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Brett Favre appeared at Soldier Field this month like a figure out of the Iliad. In addition to taking the Pack to two Super Bowls and one championship since the Bears’ last title 20 years ago, Favre had beaten the Bears in front of their home fans 11 straight times. Yet this season found the Bears resurgent and the Packers on the wane, with Favre sometimes looking like the only real player left on his team. Bears fans had little sympathy; they wanted him laid low, preferably his carcass tied through the heels with ox hide and dragged across the stadium turf. When Favre led the blocking on an end around in the first half, was knocked to the ground, and got up patting the nearest Bears player on the rump, WBBM AM color analyst Tom Thayer, a former Bears guard, reacted with disdain. To adapt (Richard Lattimore’s) Homer, as there are no trustworthy oaths between men and lions, but forever these hold feelings of hate for each other, so there can be no love between Bears and Packers.
Favre proved he was still dangerous, taking advantage of a roughing-the-passer penalty to march the Pack to a go-ahead touchdown early on. He refused to submit even after Mike Brown sacked him savagely in the first half and Charles “Peanut” Tillman blindsided him in the second. Grizzled, beaten, injured when he bashed his forearm on a helmet throwing a pass, he nevertheless fought on, and it took all that the Bears’ defense could muster to halt his Chicago win streak by a score of 19-7. At the end it seemed every player on each team was limping or favoring an arm or shoulder, and when the final gun sounded the Bears defenders, led by middle linebacker Brian Urlacher, surrounded Favre–not to drag him across the turf, but to congratulate him. The fans might have wanted Favre, breaker of Bears, humiliated, but the players knew better.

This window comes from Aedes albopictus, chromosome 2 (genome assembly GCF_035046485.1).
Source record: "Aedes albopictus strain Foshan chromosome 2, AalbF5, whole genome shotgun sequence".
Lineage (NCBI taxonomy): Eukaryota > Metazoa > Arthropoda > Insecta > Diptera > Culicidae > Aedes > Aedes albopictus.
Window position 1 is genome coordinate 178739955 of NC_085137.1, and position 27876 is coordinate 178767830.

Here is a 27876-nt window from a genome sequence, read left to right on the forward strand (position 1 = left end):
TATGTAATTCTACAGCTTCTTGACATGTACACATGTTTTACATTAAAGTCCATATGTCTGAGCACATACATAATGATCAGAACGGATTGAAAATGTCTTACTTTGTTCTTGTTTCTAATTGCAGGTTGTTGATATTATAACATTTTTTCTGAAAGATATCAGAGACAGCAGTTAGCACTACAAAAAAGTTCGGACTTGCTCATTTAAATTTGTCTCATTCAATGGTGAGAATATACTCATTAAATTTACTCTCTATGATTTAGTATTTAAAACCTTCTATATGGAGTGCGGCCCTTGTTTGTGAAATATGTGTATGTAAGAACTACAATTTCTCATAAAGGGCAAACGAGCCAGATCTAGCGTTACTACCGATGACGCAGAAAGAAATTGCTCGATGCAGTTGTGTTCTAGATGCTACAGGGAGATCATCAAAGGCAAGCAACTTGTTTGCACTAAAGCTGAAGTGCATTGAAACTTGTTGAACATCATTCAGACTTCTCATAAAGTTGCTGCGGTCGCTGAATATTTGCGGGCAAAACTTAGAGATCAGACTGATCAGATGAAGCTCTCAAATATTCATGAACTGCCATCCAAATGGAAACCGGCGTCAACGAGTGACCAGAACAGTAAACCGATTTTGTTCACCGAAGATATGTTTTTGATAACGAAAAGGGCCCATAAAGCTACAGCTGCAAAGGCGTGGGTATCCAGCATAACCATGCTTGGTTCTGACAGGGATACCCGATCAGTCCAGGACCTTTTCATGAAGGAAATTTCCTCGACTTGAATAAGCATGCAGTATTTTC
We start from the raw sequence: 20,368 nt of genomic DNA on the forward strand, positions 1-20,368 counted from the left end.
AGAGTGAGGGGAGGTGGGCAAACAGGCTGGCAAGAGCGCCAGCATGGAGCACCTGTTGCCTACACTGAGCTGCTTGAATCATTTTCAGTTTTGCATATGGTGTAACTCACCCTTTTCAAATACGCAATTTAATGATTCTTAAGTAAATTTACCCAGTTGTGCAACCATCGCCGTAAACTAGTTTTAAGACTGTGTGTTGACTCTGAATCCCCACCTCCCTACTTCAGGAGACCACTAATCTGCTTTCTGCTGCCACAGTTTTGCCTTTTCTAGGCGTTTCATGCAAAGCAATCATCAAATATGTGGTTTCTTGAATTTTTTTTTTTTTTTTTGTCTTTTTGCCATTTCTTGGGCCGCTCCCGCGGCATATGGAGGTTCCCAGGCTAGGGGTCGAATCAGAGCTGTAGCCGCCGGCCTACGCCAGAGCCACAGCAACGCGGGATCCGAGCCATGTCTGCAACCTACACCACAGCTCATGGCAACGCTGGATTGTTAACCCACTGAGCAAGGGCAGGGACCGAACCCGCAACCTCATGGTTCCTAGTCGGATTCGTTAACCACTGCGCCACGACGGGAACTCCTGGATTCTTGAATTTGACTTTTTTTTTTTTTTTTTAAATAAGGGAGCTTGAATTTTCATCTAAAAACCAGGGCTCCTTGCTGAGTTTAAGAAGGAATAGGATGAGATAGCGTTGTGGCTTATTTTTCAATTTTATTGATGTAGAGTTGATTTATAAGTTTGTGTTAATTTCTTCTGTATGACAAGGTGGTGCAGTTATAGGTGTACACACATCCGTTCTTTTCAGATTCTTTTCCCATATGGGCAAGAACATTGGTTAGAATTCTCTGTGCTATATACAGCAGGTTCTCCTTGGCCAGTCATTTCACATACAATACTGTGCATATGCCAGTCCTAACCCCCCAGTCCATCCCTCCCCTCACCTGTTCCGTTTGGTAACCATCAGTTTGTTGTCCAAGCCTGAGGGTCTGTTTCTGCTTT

Sometimes a great hero suffers but is ultimately absolved, like Oedipus at Colonus. Such is true of Scottie Pippen, whom the Bulls honored by retiring his number at the United Center last Friday. Pippen, a key player in the Bulls’ six championships–which dwarf the Bears’ 1985 title–was nagged for years by his early reputation for soft play, typified by his migraine in the seventh game of the Bulls’ playoff series with the Pistons in 1990; by his refusal to take the court with 1.8 seconds to go in a 1994 playoff series with the Knicks when coach Phil Jackson assigned the last shot to Toni Kukoc; and of course by the often repeated assertion that he simply rode Michael Jordan’s coattails. He was never the warmest or most eloquent of athletes, and fans tended to dwell on those shortcomings even in his best times.
At halftime of Friday’s game (which was little more than a sideshow that the Bulls were in the process of losing, to fall to 9-9 on the season), the sellout crowd roared as a figure emerged from a corner entryway. Pippen? No, it was Jordan, of course. But Pippen did get his due, first in taped remarks from old friend and rival Charles Barkley, acting the mixer when he said, “Michael Jordan should be kissing the ground that you walk on.” Jordan rolled his eyes and smiled, but when he addressed Pippen’s role in the way they drove each other to greatness, he all but acknowledged Barkley was right. Jackson, in town to coach the night’s opponents, the Los Angeles Lakers, gave a glimpse into the dynamics behind the scene when he said Pippen and Jordan played good cop/bad cop with teammates in practice: “Michael was giving the guys hell, and Scottie was patting them on the back.”